10 April 2024

Blake Corney's mother sues NRMA Insurance, driver who killed her son in fatal crash

| Albert McKnight
manand woman stabding outside court

Andrew Corney and Camille Jago speak about the findings from the inquest into the death of their son Blake Corney in 2021. Photo: Albert McKnight.

The mother of a four-year-old boy tragically killed in a crash several years ago is suing the truck driver involved, as well as NRMA Insurance.

Camille Jago claims she was left with numerous injuries due to the devastating crash on 28 July 2018, court documents filed in the ACT Supreme Court say.

Her family had been driving to Toys’ R’ Us at the Majura Park Shopping Centre and had stopped at an intersection on the Monaro Highway when Akis Emmanouel Livas crashed his truck into the back of their car at 70 km/h.

Her son, Blake Corney, was killed, while his parents and brother survived.

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Livas, who had a possible diagnosis of sleep apnea from as far back as 2013, pleaded guilty to a charge of culpable driving causing death and in 2020 was jailed for at least two years and three months.

Last year, Ms Jago began the process of suing him and his insurer due to the former’s alleged negligent use of a motor vehicle.

She provided an extensive list of injuries she claims she suffered due to his actions, with physical injuries including those to her neck, shoulder and jaw, while psychological or emotional injuries include anxiety and grief.

Blake Corney was “a beautiful, lively and intelligent little four-year-old boy with the world at his feet” until his life was tragically cut short in a car crash. Photo: Supplied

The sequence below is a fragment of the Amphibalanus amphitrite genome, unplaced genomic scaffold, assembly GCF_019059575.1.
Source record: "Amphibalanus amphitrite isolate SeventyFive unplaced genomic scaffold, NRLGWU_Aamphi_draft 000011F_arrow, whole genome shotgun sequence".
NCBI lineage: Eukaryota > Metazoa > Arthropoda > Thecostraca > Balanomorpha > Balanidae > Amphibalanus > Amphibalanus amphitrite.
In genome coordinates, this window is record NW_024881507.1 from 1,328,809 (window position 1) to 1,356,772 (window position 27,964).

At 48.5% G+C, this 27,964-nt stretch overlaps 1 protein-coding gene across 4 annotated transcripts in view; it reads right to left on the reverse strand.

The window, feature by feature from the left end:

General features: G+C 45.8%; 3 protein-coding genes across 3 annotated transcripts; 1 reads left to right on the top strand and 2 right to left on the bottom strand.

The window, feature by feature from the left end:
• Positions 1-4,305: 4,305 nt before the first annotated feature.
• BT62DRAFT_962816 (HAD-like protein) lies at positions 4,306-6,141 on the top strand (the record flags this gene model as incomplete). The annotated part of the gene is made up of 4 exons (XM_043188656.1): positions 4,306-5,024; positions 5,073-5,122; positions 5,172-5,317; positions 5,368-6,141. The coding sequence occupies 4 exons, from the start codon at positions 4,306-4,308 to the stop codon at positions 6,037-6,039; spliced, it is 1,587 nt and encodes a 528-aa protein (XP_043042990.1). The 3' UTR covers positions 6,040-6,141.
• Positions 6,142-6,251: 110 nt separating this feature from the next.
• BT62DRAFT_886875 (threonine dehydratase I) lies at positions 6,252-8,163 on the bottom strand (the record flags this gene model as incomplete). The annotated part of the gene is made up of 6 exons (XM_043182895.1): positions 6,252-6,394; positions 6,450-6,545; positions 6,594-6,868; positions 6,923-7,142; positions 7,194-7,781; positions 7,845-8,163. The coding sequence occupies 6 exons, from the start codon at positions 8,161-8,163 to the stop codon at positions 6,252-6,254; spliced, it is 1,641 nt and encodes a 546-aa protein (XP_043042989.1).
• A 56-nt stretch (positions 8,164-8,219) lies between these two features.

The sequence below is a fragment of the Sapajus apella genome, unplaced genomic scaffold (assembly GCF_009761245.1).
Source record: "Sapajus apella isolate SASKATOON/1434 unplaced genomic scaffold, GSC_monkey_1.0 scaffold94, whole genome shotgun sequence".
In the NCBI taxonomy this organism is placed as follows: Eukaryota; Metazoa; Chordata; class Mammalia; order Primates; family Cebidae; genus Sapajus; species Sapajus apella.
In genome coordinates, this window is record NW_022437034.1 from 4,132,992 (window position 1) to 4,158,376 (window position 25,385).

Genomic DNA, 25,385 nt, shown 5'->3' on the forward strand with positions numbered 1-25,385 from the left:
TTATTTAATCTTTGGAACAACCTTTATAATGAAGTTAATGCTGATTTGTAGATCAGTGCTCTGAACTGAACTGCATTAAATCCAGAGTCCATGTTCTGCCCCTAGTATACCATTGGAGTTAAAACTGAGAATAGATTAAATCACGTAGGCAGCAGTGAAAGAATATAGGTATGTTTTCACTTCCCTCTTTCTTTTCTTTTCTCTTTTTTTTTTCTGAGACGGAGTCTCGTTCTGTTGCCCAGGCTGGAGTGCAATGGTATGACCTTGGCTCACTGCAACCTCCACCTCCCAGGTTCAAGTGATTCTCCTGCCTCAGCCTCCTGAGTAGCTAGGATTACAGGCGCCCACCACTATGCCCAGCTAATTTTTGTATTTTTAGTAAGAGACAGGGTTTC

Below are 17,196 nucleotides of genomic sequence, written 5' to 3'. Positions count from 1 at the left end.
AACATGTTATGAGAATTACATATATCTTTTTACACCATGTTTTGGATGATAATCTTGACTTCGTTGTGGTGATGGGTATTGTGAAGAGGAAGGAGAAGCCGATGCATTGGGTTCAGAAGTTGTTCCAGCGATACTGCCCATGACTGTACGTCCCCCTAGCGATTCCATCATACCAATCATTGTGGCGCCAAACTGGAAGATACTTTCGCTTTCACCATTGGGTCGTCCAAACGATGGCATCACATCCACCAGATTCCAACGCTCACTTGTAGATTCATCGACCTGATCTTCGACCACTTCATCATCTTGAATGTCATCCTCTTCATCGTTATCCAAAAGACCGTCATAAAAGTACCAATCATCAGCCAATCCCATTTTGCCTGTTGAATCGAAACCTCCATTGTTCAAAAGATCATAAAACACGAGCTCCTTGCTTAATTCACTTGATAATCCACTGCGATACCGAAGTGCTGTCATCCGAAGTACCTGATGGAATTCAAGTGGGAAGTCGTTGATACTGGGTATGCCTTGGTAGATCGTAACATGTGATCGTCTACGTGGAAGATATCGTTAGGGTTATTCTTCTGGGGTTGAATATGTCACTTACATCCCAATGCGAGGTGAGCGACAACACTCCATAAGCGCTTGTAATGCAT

She has allegedly incurred about $35,000-worth of out-of-pocket expenses when obtaining treatment for her injuries.

Ms Jago also claims she suffered economic loss as she had to take nearly a year of leave after the crash due to her injuries, then reduced her hours after she returned to work.

She is claiming damages, interest and costs against both defendants.

According to the court documents, NRMA Insurance admitted that Livas, who is in his 60s, had breached the duty of care he owed to Ms Jago.

When contacted, an NRMA spokesperson said they were unable to comment at this stage of the proceedings.

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The case is currently listed for a hearing in the Supreme Court from 15 July.

A coronial inquest was held into Blake’s death in 2021, which ultimately recommended the government expedite safer driving technologies.

“There is a hole in our family that cannot be filled,” Ms Jago said when the inquest began earlier that year.

“I miss Blake every day.”

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